A slow read with an emphasis placed on the “benefits” of Jean’s Christianized education and a focus that glosses over the...

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A PROMISING LIFE

COMING OF AGE WITH AMERICA

Jean Baptiste Charbonneau was born to a Frenchman, Toussaint, and a Shoshone woman, Sakakawea, who assisted Lewis and Clark on their legendary expedition.

When Sakakawea’s husband’s post-expedition plans fall through, they decide to leave St. Louis behind, leaving their only son in the nominal care of Capt. Clark, who had offered to adopt the boy. Problem is, Capt. Clark is hundreds of miles away, and Jean is left to attend an all-boys school of “mixed bloods”—children of Native and white parentage. Jean adapts. When Capt. Clark finally makes it back to St. Louis, Jean learns that his place as Clark’s “son” has been taken by Clark’s natural-born newborn son. Though Clark continues to financially support Jean’s education, Jean is left to grow up on his own and becomes further immersed in “white” ways. This narrative distances readers from the harshness of life for Native American children who were forced to attend missionary schools. McCully creates a fictionalized character who interacts with apologetic yet complicit racists, including Clark himself, a slave owner who contributed to the western expansion that destroyed Native American nations. Sakakawea’s voice is muted as she permanently leaves her 7-year-old son behind, only wishing the young child well in his adaptation to the white world. The depth of Sakakawea’s experience is lost, her depiction merely that of a passive captive who lacks any real emotion.

A slow read with an emphasis placed on the “benefits” of Jean’s Christianized education and a focus that glosses over the genocide that occurred among Native American people. (Historical fiction. 12-16)

Pub Date: July 25, 2017

ISBN: 978-0-439-31445-9

Page Count: 304

Publisher: Levine/Scholastic

Review Posted Online: April 17, 2017

Kirkus Reviews Issue: May 1, 2017

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Skip this uninspired entry into the world of medieval love and court intrigue.

THE BETROTHED

From the Betrothed series , Vol. 1

In an imagined setting evoking medieval England, King Jameson of Coroa pursues Hollis Brite.

The independent teenager makes Jameson laugh, but she lacks the education and demeanor people expect in a queen. Her friend Delia Grace has more knowledge of history and languages but is shunned due to her illegitimate birth. Hollis gets caught up in a whirl of social activity, especially following an Isolten royal visit. There has been bad blood between the two countries, not fully explained here, and when an exiled Isolten family also comes to court, Jameson generously allows them to stay. Hollis relies on the family to teach her about Isolten customs and secretly falls in love with Silas, the oldest son, even though a relationship with him would mean relinquishing Jameson and the throne. When Hollis learns of political machinations that will affect her future in ways that she abhors, she faces a difficult decision. Romance readers will enjoy the usual descriptions of dresses, jewelry, young love, and discreet kisses, although many characters remain cardboard figures. While the violent climax may be upsetting, the book ends on a hopeful note. Themes related to immigration and young women’s taking charge of their lives don’t quite lift this awkwardly written volume above other royal romances. There are prejudicial references to Romani people, and whiteness is situated as the norm.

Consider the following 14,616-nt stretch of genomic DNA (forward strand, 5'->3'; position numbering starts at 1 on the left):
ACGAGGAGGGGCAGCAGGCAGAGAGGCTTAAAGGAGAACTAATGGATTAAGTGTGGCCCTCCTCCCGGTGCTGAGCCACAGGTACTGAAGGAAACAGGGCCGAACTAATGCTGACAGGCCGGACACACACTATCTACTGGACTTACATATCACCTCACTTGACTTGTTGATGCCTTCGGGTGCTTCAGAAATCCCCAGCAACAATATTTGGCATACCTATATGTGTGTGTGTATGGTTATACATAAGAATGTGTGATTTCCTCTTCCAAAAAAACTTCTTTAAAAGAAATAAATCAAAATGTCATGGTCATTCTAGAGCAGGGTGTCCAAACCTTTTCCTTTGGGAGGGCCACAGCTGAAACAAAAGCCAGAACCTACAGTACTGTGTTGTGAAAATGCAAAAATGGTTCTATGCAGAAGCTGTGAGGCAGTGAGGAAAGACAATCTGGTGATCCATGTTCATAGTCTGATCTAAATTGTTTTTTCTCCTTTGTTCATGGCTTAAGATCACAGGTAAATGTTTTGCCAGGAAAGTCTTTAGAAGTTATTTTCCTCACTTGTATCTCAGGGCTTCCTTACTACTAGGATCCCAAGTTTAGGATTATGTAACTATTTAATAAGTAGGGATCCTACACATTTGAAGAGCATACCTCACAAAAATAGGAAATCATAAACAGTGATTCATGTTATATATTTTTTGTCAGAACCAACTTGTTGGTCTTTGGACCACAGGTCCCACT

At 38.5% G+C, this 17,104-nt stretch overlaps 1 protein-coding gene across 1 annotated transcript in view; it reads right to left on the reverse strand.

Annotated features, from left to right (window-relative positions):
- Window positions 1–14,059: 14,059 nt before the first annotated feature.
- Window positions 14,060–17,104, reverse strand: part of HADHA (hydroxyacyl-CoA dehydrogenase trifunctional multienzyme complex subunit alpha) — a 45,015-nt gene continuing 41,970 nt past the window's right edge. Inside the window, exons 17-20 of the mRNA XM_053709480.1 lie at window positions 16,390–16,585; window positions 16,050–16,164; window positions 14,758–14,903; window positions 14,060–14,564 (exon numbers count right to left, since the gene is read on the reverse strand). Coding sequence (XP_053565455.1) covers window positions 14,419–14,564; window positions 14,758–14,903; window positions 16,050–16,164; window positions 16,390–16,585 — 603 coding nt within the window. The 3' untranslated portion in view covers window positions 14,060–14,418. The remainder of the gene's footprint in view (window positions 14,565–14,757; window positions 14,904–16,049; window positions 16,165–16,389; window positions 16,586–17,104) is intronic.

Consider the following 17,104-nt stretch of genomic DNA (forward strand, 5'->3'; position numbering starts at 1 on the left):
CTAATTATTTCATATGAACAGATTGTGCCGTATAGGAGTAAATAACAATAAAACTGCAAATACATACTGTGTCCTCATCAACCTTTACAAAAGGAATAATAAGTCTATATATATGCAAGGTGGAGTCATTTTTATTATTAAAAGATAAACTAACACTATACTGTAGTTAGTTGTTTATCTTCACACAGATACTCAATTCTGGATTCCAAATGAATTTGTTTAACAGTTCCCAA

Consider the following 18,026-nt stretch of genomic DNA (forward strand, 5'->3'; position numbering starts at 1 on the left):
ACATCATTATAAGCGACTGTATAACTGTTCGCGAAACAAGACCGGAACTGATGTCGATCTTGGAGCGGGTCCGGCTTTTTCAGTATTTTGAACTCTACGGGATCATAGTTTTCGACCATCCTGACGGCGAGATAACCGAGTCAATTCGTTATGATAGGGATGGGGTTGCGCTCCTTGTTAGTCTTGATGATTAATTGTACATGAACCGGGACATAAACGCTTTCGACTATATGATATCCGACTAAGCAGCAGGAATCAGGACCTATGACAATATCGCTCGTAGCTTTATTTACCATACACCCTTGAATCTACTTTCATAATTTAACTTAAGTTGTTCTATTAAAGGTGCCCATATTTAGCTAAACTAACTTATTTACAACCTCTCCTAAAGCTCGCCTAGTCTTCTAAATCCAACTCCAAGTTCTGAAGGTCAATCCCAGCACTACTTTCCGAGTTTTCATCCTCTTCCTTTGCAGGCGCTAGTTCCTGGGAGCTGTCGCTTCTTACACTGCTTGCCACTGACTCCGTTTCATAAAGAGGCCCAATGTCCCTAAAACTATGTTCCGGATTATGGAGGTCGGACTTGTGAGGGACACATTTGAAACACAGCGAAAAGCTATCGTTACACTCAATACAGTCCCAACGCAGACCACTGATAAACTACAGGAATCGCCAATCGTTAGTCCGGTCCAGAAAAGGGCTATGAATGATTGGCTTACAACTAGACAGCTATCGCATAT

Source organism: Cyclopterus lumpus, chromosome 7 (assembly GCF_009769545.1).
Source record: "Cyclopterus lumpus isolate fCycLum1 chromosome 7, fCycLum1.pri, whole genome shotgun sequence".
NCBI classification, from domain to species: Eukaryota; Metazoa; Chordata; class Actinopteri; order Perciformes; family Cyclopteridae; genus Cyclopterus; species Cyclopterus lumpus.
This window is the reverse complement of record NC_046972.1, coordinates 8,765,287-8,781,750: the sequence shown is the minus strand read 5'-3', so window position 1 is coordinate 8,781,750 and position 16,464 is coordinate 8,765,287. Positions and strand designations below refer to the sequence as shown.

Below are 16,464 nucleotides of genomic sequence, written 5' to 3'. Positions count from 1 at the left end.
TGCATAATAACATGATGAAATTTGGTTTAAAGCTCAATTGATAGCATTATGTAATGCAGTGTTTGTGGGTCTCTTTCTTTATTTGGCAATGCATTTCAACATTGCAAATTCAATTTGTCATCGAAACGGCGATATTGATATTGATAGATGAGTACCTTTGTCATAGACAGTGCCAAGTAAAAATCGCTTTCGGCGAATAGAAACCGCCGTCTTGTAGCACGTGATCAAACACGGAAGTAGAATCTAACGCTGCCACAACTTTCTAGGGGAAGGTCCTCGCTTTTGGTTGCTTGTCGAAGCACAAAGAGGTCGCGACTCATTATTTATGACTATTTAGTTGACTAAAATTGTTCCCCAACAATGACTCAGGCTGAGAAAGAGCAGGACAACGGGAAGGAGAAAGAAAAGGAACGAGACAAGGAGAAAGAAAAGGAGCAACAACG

Skip this uninspired entry into the world of medieval love and court intrigue. (Historical romance. 13-16)

Pub Date: May 5, 2020

ISBN: 978-0-06-229163-9

Page Count: 320

Publisher: HarperTeen

Review Posted Online: Feb. 5, 2020

Kirkus Reviews Issue: March 1, 2020

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Heartbreaking, historical, and a little bit hopeful.

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SALT TO THE SEA

January 1945: as Russians advance through East Prussia, four teens’ lives converge in hopes of escape.

Returning to the successful formula of her highly lauded debut, Between Shades of Gray (2011), Sepetys combines research (described in extensive backmatter) with well-crafted fiction to bring to life another little-known story: the sinking (from Soviet torpedoes) of the German ship Wilhelm Gustloff. Told in four alternating voices—Lithuanian nurse Joana, Polish Emilia, Prussian forger Florian, and German soldier Alfred—with often contemporary cadences, this stints on neither history nor fiction. The three sympathetic refugees and their motley companions (especially an orphaned boy and an elderly shoemaker) make it clear that while the Gustloff was a German ship full of German civilians and soldiers during World War II, its sinking was still a tragedy. Only Alfred, stationed on the Gustloff, lacks sympathy; almost a caricature, he is self-delusional, unlikable, a Hitler worshiper. As a vehicle for exposition, however, and a reminder of Germany’s role in the war, he serves an invaluable purpose that almost makes up for the mustache-twirling quality of his petty villainy. The inevitability of the ending (including the loss of several characters) doesn’t change its poignancy, and the short chapters and slowly revealed back stories for each character guarantee the pages keep turning.

Heartbreaking, historical, and a little bit hopeful. (author’s note, research and sources, maps) (Historical fiction. 12-16)

Pub Date: Feb. 2, 2016

ISBN: 978-0-399-16030-1

Page Count: 400

Publisher: Philomel

Review Posted Online: Nov. 3, 2015

Kirkus Reviews Issue: Nov. 15, 2015

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